• What’s your vision for my book?
  • What do you love about it?
  • How do you see us working together?
  • What kind of changes or revisions are needed?
  • Where do you see this book sitting on bookshelves?
  • What promotional activities do you have planned?
  • Will it be just you, or will I have an editorial, marketing, and/or PR team?

It might feel awkward asking how much they love it, or listening to them gush about your writing, but it’s very important. Editors have to love books. And publishers have to know how to sell them to readers who will be equally passionate about them.

It’s not (all) about the money

A good book deal or a large advance does not necessarily equate to publishing success. Many books with huge advances never “earn out” or make back that advance in sales. While a big fat check can seem alluring at the start of the process, it doesn’t guarantee you time or attention from the publisher (although it can help). It also doesn’t cement an aligned vision. Ultimately, in buying your book, the publisher owns it. They can change your title, cover, source material, positioning, format (hardcover, paperback, digital, audio), marketing, distribution and more without warning, even after the publishing contract’s been signed. Nerve-wracking, right? You want to feel confident that you are working with a team you can trust.

Be mindful of multi-book deals

You might be offered a two- or multi-book deal, which locks you into that specific imprint. While this sounds great in theory, and is ideal for “job security,” it usually results in a lower advance per book when you do the math. Plus, you could have a really bad experience publishing your first one, but you’re legally obliged to write a second for the house. On the other hand: you’re guaranteed to have multiple published books. Just be mindful of multi-book deals, as they lock you into a publisher without a get-out clause.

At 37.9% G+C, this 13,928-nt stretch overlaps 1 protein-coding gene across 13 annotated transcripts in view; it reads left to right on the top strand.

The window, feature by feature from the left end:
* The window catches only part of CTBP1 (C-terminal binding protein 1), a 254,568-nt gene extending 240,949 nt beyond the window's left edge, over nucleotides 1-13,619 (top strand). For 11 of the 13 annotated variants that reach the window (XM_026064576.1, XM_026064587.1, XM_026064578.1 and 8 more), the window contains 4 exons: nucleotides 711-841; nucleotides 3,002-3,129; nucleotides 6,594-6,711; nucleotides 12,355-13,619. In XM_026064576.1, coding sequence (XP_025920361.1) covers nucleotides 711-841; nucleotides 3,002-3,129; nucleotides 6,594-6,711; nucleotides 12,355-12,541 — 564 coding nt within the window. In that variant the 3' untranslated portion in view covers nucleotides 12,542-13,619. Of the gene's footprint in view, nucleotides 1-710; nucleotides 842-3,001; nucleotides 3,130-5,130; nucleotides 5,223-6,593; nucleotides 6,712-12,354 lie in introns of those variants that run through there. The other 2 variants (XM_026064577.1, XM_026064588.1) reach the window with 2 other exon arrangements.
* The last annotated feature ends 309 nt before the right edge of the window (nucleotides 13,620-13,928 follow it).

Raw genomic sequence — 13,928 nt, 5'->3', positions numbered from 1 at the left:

Choosing the right publisher for your book

If you are in the enviable position of a multi-house auction, or if you have more than one offer on the table, congrats! But also, think hard. This is a huge decision. Who do you feel the happiest representing you? Remember, readers really don’t pay attention to publishers (when’s the last time you looked at a book and made a note of the publisher?) so it’s really comes down to who you feel the happiest with. Remember, you are looking for:

  • Editor passion and compatibility
  • Team size, type, and dedication
  • Speed and flexibility
  • Reputation
  • Proven success in your genre
  • Dedicated marketing dollars
  • Connections, mainstream media opportunities, marketing, and press
  • Distribution and bookstore/retail placement

Publishing is a business

While there is some heart that goes into it, there’s a lot of head. Publishing is a business; publishers aren’t doing you a favor. They want to make money from you! And you need them to make money yourself. Don’t lose sight of the fact that you are choosing a business partner. Think of all the factors you’d look for if this were any other business: professionalism, responsiveness, business acumen, industry knowledge, connections…the list goes on. Remember, a Big Five is more likely to have all of these, simply through company age, reputation, and clout, but you may not get the time you deserve as a small fish in a big pond.

Trust your gut

Only you know the right publisher for your book. And hey, you might get it wrong. Many authors switch publishers over the course of their careers. Not every book is destined to be published by a New York publishing house, or can be positioned as commercial, or will win high-brow literary awards. You already know what your book represents, so ensure it has the best representation. Trust your gut, listen to an editor’s love language, and go with the right publisher for your book.